Parrots are among the most well-known birds living today and come in a variety of kinds, from charismatic macaws to ecstatic cockatoos. These colorful birds are commonly associated with pirates, jungles, and Margaritaville. However, the parrot order, Psittaciformes, hosts a variety of strange species that not many people know about. Read on to discover five fascinating birds in this group!
1. The Kakapo
The Kakapo is the world’s largest and heaviest parrot living today. This bird, once found throughout New Zealand, can only be found in a few predator-free reserves today. It can reach up to two feet in length, and adults can weigh up to ten pounds. Due to its peculiar appearance, it is also known as the owl parrot.
Kakapos are flightless birds; in fact, they are the only known parrots who cannot fly. Instead, it evolved stronger legs to run through the forest floor. Despite being unable to fly, this bird is adept at climbing and uses its wings to “parachute” to the ground without injury. To evade predators, the kakapo remains motionless and uses its green plumage as a form of camouflage.
Kakapos are herbivorous and prefer berries of the Rimu tree; in fact, Rimu berries are all they eat during the fruiting season. Some scientists hypothesize that the berries can even trigger breeding in this species. Unlike most other parrots, Kakapos are also solitary and dim-witted animals. Being territorial, this bird only interacts with others during the breeding season, in which the male produces a booming call to attract nearby females.
Unfortunately, the Kakapo is a critically endangered species. Once found in a variety of habitats throughout New Zealand, these parrots were mainly wiped out by invasive species such as feral cats, stoats, and rats. Their habitat has also been cleared out for farming, and they were also overhunted for their meat and feathers. Though now only found in a few protected reserves, the Kakapo’s future seems to be promising. Thanks to conservation programs, the population is slowly increasing.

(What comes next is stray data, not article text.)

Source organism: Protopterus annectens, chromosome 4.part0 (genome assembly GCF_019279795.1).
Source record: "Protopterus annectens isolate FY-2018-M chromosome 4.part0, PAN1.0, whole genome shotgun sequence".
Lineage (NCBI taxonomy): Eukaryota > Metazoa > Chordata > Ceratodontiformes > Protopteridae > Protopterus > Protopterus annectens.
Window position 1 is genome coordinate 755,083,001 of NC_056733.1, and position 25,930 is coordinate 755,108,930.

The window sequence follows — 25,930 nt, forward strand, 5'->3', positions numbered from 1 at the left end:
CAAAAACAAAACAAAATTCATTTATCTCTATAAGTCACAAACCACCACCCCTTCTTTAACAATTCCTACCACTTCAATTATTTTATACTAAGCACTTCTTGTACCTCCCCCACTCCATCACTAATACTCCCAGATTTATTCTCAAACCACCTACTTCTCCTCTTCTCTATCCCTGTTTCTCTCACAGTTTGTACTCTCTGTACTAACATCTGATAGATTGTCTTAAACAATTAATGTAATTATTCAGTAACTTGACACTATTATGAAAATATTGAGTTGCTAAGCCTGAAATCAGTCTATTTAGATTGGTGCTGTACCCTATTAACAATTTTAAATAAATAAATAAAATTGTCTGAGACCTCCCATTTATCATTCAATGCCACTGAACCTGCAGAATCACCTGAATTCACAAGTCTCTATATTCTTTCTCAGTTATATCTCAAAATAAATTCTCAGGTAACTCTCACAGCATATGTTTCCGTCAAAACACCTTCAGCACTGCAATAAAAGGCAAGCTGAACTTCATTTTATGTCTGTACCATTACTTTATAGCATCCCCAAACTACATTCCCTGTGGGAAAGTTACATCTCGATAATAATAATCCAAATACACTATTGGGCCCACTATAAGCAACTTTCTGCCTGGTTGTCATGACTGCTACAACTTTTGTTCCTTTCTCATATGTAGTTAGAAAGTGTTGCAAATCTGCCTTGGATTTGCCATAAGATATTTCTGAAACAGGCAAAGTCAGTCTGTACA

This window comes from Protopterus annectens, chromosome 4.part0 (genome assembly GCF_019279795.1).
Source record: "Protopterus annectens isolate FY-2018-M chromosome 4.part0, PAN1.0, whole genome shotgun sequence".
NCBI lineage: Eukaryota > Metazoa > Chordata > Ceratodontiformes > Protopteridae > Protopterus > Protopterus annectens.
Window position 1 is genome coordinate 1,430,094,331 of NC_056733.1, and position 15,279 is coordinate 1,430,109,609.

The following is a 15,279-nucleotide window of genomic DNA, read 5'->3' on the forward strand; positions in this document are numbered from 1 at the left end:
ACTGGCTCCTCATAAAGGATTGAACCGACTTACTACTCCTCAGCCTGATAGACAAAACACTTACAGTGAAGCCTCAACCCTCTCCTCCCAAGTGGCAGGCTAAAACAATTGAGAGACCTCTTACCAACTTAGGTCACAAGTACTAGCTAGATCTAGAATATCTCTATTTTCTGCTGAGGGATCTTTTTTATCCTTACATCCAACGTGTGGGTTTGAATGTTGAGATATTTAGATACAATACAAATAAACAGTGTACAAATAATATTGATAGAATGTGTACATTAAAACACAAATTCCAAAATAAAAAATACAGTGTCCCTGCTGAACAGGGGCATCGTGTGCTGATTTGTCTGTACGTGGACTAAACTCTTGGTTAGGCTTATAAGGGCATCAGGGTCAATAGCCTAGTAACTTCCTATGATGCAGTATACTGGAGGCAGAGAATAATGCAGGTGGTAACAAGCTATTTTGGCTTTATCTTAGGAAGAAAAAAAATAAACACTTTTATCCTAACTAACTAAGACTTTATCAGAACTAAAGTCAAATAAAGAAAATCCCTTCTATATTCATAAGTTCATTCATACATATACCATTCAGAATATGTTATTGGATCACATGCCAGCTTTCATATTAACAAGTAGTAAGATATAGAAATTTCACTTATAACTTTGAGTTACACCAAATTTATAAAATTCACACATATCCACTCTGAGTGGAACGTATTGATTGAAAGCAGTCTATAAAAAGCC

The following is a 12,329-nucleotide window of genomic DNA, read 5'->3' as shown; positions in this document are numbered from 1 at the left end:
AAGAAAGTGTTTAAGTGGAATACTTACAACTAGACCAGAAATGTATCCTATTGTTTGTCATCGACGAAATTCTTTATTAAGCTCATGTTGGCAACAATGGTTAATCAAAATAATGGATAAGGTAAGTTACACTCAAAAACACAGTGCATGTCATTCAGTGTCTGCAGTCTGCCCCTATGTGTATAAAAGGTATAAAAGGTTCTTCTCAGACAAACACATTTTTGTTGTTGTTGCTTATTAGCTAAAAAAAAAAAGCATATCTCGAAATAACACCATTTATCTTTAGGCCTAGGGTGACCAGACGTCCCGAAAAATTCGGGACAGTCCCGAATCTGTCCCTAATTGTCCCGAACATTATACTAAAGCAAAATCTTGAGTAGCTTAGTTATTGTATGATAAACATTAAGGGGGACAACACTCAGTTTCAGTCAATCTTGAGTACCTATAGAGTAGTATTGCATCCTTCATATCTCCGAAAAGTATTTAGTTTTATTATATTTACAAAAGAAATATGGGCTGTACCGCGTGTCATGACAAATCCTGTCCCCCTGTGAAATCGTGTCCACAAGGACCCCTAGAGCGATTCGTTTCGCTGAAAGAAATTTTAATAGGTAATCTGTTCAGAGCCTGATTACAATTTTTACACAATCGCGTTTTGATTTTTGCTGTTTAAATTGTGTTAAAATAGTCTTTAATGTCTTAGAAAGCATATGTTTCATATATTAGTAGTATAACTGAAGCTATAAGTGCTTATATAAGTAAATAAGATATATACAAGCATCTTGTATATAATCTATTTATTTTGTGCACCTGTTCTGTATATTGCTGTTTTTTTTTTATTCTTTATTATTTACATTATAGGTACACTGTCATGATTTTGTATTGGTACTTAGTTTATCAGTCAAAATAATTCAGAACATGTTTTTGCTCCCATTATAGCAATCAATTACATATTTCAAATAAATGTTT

2. The Blue-crowned Hanging Parrot
The Blue-crowned hanging parrot is perhaps the most well-known species of its kind. Hanging parrots are named for their unique way of sleeping which they do by hanging upside-down by their feet. This odd position evolved as camouflage; when resting, these birds mimic leaves on a tree branch, hiding from potential predators. No other birds are known to sleep like this.
Despite this bizarre behavior, the Blue-crowned hanging parrot otherwise behaves like many other parrot species. It can be found in the rainforests of Southeast Asia, from Thailand to parts of Indonesia. These small birds can be found alone or in large flocks of up to around a hundred individuals. Their diet consists mainly of fruits, but will also snack on nuts, seeds, and nectar.
The Blue-crowned hanging parrot can be distinguished by the blue marking found on the males’ heads. Other species of hanging parrots appear similar, but sport different markings and patterns on their faces. This species, like many others throughout its range, is often trapped for the illegal pet trade and is also losing its habitat. Despite this, hanging parrots are currently not considered threatened.